This is unequivocally the hardest post I will ever write in my life. Some of you already know from being on my Facebook, but I felt it was time to let those not connected there to me know.
Last night, my son CJ, the reason I even have my career and the driving force behind my stroke walk efforts entered the hospital with Pneumonia. I booked a plane ticket minutes later to go to him, knowing full well it might be to say goodbye — but I got another call shortly after from his Dad…
CJ had lost his battle with Pneumonia. He drew his last breath – peacefully – at 9:45 PM. I received the call at 9:55 PM as I packed to head to Tampa to be with him. Less than 90 minutes after he entered the hospital and appeared “stable” as they said it. I then had to tell my other children the news that their brother had decided he’d had enough and that it was time to go to sleep, one last and final time.
This morning, I landed in Tampa – except that rather than see him, I spent the day booking his funeral arrangements and writing his obituary. No one should ever have to bury their child. I knew this day was coming. We always knew it was coming. I thought I was prepared for it. But no amount of preparation can ever truly prepare you for that moment – that single moment – when you realize THIS SHIT IS FUCKING REAL.
CJ was, is and always WILL BE my HERO.
The difference he has made in this world – from furthering stroke research, to being the driving force behind creating an organization that helped over five thousand families around the world, to helping to raise over twenty five thousand dollars to fight stroke with the AHA.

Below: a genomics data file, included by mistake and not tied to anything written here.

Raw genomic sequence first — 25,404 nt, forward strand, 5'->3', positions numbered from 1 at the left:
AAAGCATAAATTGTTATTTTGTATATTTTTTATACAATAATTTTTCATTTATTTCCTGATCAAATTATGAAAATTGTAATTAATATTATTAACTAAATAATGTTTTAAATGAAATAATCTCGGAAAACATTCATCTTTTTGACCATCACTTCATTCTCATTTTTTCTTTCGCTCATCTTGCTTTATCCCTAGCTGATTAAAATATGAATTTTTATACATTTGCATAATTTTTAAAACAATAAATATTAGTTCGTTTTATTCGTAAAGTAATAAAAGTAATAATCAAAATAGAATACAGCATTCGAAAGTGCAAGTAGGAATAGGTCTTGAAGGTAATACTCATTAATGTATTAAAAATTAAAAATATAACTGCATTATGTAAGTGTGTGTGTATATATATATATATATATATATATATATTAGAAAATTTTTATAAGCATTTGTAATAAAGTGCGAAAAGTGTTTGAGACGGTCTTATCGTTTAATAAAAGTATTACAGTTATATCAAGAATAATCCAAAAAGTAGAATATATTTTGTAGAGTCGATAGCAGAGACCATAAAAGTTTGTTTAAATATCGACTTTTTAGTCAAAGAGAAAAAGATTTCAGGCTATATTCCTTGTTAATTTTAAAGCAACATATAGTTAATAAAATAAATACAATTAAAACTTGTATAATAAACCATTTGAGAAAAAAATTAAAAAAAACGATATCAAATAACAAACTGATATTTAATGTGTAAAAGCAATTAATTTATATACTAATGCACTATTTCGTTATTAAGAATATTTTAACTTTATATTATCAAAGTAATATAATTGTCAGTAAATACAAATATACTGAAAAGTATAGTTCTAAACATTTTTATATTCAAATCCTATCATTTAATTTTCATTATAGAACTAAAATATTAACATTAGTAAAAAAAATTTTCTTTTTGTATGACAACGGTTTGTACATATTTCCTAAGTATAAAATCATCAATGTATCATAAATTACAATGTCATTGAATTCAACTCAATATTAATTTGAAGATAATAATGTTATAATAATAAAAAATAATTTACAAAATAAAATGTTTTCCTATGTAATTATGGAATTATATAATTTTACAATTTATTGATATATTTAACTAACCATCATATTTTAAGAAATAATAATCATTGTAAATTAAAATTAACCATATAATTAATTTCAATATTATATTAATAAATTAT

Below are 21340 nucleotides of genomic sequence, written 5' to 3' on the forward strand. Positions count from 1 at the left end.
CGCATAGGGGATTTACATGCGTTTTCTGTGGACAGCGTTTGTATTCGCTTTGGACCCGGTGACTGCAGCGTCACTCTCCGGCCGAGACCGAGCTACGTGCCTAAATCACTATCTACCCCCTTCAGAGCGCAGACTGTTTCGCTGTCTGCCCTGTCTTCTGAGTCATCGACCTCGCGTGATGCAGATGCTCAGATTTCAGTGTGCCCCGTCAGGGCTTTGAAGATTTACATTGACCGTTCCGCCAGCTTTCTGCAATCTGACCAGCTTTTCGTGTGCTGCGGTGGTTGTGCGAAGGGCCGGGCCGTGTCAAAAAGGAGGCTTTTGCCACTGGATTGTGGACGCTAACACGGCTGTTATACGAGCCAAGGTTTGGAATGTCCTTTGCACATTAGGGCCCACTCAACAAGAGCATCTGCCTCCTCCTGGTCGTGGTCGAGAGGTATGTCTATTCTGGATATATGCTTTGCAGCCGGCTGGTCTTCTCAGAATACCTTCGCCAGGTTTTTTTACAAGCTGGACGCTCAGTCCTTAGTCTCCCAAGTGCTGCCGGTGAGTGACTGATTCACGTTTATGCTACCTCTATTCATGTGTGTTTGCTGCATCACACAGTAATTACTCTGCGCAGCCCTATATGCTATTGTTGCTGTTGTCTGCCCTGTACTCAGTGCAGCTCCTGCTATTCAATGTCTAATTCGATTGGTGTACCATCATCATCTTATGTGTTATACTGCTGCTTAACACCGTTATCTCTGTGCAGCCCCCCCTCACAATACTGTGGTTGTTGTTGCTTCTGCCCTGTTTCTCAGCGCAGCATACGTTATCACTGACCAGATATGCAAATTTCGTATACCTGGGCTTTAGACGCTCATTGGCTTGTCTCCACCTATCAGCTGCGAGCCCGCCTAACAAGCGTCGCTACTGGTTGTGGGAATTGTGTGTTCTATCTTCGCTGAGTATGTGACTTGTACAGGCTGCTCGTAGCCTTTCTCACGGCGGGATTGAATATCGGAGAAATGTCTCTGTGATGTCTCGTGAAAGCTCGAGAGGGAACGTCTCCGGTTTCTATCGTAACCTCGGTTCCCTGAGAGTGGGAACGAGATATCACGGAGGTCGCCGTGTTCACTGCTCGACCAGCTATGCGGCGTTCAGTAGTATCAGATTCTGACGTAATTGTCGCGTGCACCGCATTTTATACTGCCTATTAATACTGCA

Without him, I wouldn’t have had this career and anyone I helped wouldn’t be in their situation either… he may not have been able to talk, walk or even recognize that I was his mom… but he made all the difference in the world in the fifteen years he spent on this earth.
CJ had a RIPPLE EFFECT that will NEVER be able to be measured or given true value.
His smile, his light, his courage – it will forever live on in the hearts of myself, his Dad, his siblings and everybody that has ever had the absolute pleasure to know what an innocent, courageous, happy, tough little man he was.
CJ’s memorial service will occur on Tuesday, December 4th, 2012 starting at 5 PM at the Merritt Funeral Home in Spring Hill, FL.
I wanted to update this post to thank several people. For all of my colleagues and friends who sent flowers to the service, please know that I appreciated it more than you will ever know. It went noticed by everyone in attendance and was an amazing tribute to how many people CJ had touched in his lifetime.